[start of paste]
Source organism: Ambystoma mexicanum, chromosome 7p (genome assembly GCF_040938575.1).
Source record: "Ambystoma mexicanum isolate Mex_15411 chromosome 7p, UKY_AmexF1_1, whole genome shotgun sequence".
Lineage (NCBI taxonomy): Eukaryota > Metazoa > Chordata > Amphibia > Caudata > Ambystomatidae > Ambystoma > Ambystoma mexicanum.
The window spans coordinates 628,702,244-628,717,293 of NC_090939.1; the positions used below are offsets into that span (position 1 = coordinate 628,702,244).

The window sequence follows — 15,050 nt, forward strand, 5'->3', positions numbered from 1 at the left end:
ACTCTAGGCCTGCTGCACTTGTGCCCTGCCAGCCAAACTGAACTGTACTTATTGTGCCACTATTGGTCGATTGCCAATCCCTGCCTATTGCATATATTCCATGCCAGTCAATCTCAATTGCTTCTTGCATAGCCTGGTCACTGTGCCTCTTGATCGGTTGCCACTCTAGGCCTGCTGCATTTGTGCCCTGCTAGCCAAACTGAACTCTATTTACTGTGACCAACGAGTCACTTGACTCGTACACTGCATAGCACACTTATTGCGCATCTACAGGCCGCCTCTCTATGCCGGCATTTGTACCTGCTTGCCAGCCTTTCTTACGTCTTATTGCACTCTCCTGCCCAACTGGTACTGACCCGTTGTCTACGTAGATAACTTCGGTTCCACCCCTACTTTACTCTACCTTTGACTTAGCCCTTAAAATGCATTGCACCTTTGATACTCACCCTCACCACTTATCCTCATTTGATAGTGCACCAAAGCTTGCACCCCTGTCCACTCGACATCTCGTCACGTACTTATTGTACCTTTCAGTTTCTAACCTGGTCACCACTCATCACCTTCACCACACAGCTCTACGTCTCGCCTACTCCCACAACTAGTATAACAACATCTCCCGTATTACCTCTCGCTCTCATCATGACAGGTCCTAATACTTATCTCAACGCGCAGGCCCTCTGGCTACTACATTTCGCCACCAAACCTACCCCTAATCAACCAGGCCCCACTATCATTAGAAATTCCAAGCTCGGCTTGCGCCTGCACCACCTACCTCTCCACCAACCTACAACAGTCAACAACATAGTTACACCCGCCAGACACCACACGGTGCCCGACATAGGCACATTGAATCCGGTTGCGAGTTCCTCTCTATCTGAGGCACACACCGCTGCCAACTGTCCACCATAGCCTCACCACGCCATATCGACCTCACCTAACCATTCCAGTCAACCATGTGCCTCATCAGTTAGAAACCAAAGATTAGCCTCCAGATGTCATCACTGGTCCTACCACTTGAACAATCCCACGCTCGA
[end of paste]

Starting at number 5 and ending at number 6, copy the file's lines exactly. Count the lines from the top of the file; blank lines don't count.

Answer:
The window sequence follows — 15,050 nt, forward strand, 5'->3', positions numbered from 1 at the left end:
ACTCTAGGCCTGCTGCACTTGTGCCCTGCCAGCCAAACTGAACTGTACTTATTGTGCCACTATTGGTCGATTGCCAATCCCTGCCTATTGCATATATTCCATGCCAGTCAATCTCAATTGCTTCTTGCATAGCCTGGTCACTGTGCCTCTTGATCGGTTGCCACTCTAGGCCTGCTGCATTTGTGCCCTGCTAGCCAAACTGAACTCTATTTACTGTGACCAACGAGTCACTTGACTCGTACACTGCATAGCACACTTATTGCGCATCTACAGGCCGCCTCTCTATGCCGGCATTTGTACCTGCTTGCCAGCCTTTCTTACGTCTTATTGCACTCTCCTGCCCAACTGGTACTGACCCGTTGTCTACGTAGATAACTTCGGTTCCACCCCTACTTTACTCTACCTTTGACTTAGCCCTTAAAATGCATTGCACCTTTGATACTCACCCTCACCACTTATCCTCATTTGATAGTGCACCAAAGCTTGCACCCCTGTCCACTCGACATCTCGTCACGTACTTATTGTACCTTTCAGTTTCTAACCTGGTCACCACTCATCACCTTCACCACACAGCTCTACGTCTCGCCTACTCCCACAACTAGTATAACAACATCTCCCGTATTACCTCTCGCTCTCATCATGACAGGTCCTAATACTTATCTCAACGCGCAGGCCCTCTGGCTACTACATTTCGCCACCAAACCTACCCCTAATCAACCAGGCCCCACTATCATTAGAAATTCCAAGCTCGGCTTGCGCCTGCACCACCTACCTCTCCACCAACCTACAACAGTCAACAACATAGTTACACCCGCCAGACACCACACGGTGCCCGACATAGGCACATTGAATCCGGTTGCGAGTTCCTCTCTATCTGAGGCACACACCGCTGCCAACTGTCCACCATAGCCTCACCACGCCATATCGACCTCACCTAACCATTCCAGTCAACCATGTGCCTCATCAGTTAGAAACCAAAGATTAGCCTCCAGATGTCATCACTGGTCCTACCACTTGAACAATCCCACGCTCGA